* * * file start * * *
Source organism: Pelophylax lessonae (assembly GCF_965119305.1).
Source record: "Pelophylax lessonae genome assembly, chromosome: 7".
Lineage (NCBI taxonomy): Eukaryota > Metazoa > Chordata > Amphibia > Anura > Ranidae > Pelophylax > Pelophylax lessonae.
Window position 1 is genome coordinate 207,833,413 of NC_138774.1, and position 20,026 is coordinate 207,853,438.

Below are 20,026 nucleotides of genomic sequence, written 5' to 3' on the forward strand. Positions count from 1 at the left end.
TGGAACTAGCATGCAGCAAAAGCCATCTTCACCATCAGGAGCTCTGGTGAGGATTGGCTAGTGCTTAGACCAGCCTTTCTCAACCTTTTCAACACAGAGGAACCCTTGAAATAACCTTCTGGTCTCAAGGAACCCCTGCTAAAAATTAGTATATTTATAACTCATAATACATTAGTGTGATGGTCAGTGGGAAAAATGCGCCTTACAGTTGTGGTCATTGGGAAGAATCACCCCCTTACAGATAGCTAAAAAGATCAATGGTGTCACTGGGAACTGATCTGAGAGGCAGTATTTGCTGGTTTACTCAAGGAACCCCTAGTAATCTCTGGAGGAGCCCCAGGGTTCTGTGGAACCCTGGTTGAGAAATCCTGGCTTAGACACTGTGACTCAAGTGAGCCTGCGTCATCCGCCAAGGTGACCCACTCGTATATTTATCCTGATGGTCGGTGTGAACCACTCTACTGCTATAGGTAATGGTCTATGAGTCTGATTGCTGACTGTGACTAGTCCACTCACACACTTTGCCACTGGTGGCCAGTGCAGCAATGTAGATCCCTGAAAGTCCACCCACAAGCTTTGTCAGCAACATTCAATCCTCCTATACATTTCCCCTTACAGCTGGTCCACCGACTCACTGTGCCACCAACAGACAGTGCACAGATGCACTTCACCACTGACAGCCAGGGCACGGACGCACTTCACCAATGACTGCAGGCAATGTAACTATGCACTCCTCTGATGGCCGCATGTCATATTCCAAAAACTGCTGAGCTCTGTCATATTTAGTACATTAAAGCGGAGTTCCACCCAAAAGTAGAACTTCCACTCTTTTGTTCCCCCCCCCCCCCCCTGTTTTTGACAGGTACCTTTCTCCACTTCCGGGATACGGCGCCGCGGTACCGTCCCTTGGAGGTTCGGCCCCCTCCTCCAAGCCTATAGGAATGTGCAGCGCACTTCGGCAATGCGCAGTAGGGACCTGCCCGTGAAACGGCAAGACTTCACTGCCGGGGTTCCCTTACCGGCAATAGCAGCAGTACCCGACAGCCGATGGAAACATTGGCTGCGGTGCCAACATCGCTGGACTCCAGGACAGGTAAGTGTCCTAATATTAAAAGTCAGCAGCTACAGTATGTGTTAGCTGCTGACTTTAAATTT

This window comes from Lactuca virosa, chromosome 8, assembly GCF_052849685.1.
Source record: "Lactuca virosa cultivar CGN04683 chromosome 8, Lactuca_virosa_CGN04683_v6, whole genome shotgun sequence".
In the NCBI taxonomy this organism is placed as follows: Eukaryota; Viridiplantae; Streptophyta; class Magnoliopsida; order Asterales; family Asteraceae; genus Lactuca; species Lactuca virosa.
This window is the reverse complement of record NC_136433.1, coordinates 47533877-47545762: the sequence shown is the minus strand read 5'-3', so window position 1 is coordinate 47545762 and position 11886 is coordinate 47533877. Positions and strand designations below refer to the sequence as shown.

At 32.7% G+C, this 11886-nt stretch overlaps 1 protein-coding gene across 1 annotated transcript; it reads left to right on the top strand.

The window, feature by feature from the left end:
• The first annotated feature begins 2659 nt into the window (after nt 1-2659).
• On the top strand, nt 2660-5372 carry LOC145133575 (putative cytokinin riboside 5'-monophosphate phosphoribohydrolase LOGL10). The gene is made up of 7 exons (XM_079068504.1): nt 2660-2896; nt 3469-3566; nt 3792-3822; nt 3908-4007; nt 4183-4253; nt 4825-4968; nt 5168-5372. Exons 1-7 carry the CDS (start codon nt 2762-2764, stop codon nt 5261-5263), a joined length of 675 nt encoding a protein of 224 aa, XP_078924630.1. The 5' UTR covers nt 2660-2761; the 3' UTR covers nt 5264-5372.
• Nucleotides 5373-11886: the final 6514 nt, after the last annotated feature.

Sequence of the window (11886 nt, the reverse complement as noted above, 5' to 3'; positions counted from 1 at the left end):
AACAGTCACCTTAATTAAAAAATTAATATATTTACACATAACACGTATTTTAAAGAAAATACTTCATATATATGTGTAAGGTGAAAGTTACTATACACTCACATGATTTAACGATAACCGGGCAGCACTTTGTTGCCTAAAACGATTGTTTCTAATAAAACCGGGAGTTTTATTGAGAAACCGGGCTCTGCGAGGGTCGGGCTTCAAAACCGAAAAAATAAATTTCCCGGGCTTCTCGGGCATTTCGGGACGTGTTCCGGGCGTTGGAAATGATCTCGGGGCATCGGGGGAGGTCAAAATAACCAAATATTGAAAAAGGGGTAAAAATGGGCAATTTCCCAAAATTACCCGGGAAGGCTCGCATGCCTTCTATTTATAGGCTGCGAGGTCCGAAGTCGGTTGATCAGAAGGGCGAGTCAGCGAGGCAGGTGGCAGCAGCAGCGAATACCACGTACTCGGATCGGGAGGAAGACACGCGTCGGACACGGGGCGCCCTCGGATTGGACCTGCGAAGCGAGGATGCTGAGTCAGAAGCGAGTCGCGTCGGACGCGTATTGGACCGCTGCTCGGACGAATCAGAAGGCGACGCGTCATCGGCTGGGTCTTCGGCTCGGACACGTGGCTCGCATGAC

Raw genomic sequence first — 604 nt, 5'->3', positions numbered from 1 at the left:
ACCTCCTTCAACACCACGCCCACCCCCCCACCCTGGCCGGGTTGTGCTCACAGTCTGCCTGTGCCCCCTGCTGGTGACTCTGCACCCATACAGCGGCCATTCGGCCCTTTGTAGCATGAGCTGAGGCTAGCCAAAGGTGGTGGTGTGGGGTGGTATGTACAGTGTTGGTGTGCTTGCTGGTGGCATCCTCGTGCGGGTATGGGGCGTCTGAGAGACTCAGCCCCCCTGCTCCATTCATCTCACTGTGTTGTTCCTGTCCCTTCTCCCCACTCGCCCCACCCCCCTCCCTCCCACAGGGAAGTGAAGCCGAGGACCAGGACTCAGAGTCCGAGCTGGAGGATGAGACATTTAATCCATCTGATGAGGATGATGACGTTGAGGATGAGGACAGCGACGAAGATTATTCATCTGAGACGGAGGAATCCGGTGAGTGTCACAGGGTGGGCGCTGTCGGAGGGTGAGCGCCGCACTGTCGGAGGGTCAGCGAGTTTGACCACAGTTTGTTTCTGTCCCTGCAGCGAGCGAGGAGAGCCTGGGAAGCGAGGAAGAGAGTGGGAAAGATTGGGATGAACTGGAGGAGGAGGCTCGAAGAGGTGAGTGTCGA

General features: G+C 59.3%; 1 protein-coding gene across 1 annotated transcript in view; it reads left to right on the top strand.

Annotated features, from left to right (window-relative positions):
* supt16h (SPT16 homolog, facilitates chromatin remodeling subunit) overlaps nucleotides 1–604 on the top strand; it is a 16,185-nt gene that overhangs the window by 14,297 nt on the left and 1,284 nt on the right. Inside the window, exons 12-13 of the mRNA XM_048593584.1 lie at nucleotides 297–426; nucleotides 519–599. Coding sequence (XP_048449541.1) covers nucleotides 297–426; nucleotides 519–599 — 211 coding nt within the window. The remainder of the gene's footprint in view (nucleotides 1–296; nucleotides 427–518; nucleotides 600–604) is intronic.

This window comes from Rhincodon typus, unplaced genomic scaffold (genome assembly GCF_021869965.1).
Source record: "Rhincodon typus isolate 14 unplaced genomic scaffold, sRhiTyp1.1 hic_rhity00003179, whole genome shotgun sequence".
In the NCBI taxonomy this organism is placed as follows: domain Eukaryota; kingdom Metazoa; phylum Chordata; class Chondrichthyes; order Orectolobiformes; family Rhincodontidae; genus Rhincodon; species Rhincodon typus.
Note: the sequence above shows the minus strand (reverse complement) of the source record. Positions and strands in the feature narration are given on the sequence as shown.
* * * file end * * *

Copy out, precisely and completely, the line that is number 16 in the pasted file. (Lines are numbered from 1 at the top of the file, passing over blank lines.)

Sequence of the window (11886 nt, the reverse complement as noted above, 5' to 3'; positions counted from 1 at the left end):